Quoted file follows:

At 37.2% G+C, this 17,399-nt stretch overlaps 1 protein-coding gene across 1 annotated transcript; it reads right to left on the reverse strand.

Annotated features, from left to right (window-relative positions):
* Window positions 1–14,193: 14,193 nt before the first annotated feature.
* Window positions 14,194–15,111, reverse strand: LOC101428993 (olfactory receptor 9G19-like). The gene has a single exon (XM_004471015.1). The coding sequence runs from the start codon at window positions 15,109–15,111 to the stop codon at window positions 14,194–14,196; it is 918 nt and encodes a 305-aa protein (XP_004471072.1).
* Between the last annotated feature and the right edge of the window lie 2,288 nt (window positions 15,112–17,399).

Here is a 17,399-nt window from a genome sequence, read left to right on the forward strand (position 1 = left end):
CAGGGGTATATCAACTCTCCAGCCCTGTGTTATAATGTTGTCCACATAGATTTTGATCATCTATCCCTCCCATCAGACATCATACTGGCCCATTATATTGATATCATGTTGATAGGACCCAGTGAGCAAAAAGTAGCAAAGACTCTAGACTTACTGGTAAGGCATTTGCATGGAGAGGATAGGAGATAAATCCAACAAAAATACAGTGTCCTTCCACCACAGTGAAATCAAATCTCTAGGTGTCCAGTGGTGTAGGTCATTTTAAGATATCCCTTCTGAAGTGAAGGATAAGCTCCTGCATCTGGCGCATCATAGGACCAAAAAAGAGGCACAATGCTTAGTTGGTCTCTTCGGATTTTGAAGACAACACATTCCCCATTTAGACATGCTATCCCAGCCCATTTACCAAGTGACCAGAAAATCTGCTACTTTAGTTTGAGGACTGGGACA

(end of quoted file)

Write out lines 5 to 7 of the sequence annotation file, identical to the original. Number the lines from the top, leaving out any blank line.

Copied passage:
* Between the last annotated feature and the right edge of the window lie 2,288 nt (window positions 15,112–17,399).

Here is a 17,399-nt window from a genome sequence, read left to right on the forward strand (position 1 = left end):
CAGGGGTATATCAACTCTCCAGCCCTGTGTTATAATGTTGTCCACATAGATTTTGATCATCTATCCCTCCCATCAGACATCATACTGGCCCATTATATTGATATCATGTTGATAGGACCCAGTGAGCAAAAAGTAGCAAAGACTCTAGACTTACTGGTAAGGCATTTGCATGGAGAGGATAGGAGATAAATCCAACAAAAATACAGTGTCCTTCCACCACAGTGAAATCAAATCTCTAGGTGTCCAGTGGTGTAGGTCATTTTAAGATATCCCTTCTGAAGTGAAGGATAAGCTCCTGCATCTGGCGCATCATAGGACCAAAAAAGAGGCACAATGCTTAGTTGGTCTCTTCGGATTTTGAAGACAACACATTCCCCATTTAGACATGCTATCCCAGCCCATTTACCAAGTGACCAGAAAATCTGCTACTTTAGTTTGAGGACTGGGACA